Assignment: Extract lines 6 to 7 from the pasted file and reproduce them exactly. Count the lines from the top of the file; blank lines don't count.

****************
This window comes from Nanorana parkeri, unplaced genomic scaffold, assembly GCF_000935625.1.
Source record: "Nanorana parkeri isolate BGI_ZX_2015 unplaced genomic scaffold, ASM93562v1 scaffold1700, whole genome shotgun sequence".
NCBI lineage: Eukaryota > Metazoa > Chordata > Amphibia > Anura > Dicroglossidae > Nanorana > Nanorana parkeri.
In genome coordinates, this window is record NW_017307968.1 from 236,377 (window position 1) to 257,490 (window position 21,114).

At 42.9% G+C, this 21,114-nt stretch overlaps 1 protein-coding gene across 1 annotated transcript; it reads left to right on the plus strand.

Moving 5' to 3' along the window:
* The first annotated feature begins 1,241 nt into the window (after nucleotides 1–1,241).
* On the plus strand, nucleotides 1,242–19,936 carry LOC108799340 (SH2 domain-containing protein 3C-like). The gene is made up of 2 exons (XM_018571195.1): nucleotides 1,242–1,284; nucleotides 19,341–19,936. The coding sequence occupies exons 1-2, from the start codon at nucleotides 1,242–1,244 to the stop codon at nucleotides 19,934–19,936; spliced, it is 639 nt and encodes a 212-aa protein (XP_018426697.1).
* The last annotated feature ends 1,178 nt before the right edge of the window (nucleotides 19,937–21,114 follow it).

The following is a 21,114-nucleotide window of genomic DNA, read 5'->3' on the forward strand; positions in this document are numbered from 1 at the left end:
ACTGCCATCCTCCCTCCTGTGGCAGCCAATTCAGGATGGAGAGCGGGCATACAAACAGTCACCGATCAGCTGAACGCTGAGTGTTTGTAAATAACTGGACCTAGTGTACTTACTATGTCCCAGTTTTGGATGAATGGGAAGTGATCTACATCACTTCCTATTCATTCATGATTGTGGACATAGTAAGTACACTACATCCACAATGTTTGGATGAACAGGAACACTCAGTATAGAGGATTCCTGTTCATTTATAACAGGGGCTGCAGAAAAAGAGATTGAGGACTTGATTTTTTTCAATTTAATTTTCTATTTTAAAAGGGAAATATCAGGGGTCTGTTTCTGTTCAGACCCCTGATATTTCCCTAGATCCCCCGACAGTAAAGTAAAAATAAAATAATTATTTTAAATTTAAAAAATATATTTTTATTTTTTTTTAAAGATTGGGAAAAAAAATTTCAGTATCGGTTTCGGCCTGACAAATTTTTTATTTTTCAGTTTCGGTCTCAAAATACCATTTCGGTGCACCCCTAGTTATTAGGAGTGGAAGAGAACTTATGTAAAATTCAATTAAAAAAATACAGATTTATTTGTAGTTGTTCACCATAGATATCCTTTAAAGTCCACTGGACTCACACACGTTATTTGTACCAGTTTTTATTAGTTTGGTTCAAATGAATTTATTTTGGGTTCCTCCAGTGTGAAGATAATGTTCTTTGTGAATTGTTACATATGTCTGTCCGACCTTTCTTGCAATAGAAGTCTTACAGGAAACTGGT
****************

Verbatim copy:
Moving 5' to 3' along the window:
* The first annotated feature begins 1,241 nt into the window (after nucleotides 1–1,241).